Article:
U.S. agencies contributed by injecting tens of billions of dollars into the Afghan economy, using flawed oversight and contracting practices, and partnering with malign powerbrokers, the report said. And the corruption allowed U.S. money to flow to the insurgency as many Afghans turned to the Taliban as a way of expressing opposition to the government, which in turn eroded public confidence.
The report cites poor U.S. oversight, procurement, and contracting practices that enabled corrupt behavior.
“For our part, the bureaucratic temptation to use money as evidence of commitment, and the urge to spend down accounts for fear of losing funds in the next round of appropriations, added to the rush of the reconstruction funding stream,” Sopko said.
“U.S. political commitment also wavered. Given our security and political goals, U.S. officials had to make hard judgment calls on how much political capital to invest in anticorruption efforts.” American agencies failed to fully employ more aggressive tools, like visa revocation, strict conditionality on aid, or prosecution of corrupt officials with dual U.S. citizenship,” the IG said.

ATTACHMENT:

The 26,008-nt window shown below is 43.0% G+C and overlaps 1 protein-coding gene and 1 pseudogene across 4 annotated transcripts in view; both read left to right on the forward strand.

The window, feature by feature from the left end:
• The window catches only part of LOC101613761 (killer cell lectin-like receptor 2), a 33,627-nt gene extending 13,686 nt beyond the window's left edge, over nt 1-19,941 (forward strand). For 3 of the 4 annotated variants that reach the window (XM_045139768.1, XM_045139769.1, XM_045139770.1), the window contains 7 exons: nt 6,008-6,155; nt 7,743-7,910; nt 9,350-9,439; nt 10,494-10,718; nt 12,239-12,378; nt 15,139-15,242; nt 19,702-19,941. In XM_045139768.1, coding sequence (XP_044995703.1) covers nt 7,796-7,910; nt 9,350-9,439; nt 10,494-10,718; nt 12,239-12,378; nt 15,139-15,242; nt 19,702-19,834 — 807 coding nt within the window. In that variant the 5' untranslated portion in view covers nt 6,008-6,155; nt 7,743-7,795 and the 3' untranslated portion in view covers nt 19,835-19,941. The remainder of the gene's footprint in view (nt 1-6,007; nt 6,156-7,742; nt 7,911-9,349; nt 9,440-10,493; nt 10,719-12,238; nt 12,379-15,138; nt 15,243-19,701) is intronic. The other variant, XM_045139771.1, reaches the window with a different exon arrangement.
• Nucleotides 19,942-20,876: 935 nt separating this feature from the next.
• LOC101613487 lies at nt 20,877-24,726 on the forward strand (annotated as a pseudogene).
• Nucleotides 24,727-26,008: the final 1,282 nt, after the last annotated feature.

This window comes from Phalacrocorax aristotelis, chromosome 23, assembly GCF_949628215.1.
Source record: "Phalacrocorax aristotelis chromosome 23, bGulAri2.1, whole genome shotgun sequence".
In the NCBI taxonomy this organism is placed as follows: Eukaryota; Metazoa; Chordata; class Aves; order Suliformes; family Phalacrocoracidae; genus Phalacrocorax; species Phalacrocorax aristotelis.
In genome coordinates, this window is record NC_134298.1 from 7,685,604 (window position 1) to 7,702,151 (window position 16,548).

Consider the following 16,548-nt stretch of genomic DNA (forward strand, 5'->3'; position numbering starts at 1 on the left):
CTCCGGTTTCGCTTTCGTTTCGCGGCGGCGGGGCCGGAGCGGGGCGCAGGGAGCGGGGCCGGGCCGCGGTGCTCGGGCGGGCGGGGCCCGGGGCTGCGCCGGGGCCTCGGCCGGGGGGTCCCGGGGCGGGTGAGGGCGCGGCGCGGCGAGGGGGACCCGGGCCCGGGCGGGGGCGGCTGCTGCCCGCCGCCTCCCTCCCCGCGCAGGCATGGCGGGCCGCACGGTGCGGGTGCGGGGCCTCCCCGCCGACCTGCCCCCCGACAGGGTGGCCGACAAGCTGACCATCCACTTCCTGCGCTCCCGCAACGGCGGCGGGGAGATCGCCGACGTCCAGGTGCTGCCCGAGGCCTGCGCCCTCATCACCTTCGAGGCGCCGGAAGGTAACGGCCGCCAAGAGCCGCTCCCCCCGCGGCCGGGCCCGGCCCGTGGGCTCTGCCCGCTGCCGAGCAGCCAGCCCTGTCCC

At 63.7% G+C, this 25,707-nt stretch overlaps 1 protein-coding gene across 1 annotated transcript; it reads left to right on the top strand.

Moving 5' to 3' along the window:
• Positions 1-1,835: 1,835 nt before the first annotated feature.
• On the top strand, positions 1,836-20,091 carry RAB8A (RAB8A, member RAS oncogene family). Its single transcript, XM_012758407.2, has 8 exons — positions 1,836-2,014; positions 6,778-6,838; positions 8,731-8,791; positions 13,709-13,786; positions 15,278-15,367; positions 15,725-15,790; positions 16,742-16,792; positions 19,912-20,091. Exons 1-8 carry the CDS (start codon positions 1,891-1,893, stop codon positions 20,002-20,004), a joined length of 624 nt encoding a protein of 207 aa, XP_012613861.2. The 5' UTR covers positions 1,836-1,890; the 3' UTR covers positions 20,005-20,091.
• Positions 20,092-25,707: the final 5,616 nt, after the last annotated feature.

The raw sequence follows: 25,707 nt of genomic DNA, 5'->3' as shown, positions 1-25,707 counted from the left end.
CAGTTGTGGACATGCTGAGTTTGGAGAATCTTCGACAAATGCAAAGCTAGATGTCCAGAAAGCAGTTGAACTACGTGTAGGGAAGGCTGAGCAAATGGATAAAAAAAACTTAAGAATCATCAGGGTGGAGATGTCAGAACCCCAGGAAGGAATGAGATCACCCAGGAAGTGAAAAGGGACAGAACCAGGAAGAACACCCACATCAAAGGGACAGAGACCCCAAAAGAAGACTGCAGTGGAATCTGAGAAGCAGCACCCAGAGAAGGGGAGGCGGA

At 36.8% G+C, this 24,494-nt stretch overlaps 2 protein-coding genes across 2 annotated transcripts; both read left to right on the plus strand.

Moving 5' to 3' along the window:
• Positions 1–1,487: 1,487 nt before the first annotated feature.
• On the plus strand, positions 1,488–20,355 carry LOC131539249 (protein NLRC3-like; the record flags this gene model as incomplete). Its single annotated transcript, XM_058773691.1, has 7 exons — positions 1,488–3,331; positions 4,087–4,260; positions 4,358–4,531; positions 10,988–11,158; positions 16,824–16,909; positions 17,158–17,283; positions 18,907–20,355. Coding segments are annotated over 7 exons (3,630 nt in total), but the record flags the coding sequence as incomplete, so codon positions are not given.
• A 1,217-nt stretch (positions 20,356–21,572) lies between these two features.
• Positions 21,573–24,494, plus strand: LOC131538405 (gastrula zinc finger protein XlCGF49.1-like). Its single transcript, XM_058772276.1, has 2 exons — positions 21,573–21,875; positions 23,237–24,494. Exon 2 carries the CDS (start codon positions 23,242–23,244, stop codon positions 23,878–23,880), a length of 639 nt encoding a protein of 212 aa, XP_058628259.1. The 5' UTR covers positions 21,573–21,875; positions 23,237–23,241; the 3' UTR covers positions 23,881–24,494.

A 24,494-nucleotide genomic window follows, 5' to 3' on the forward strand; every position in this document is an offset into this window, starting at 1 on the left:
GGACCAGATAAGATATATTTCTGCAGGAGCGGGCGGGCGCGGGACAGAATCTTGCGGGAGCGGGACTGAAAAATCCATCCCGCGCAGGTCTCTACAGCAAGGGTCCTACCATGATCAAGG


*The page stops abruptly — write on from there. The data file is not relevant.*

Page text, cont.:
On the plus side, the report documents how resources were added and the Pentagon and USAID “improved their oversight and vetting of contractors. Those improvements, however, coincided with drawing down our presence, and some effective units were down-sized or closed—possibly prematurely,” Sopko said.
While bribery and exploitation in Afghanistan goes back centuries, “after 2001, internal drivers of corruption—including insecurity, weak systems of accountability, and the drug trade—combined with new drivers: a huge influx of foreign assistance, poor oversight of that assistance, and a willingness to partner with abusive and corrupt powerbrokers,” the report says.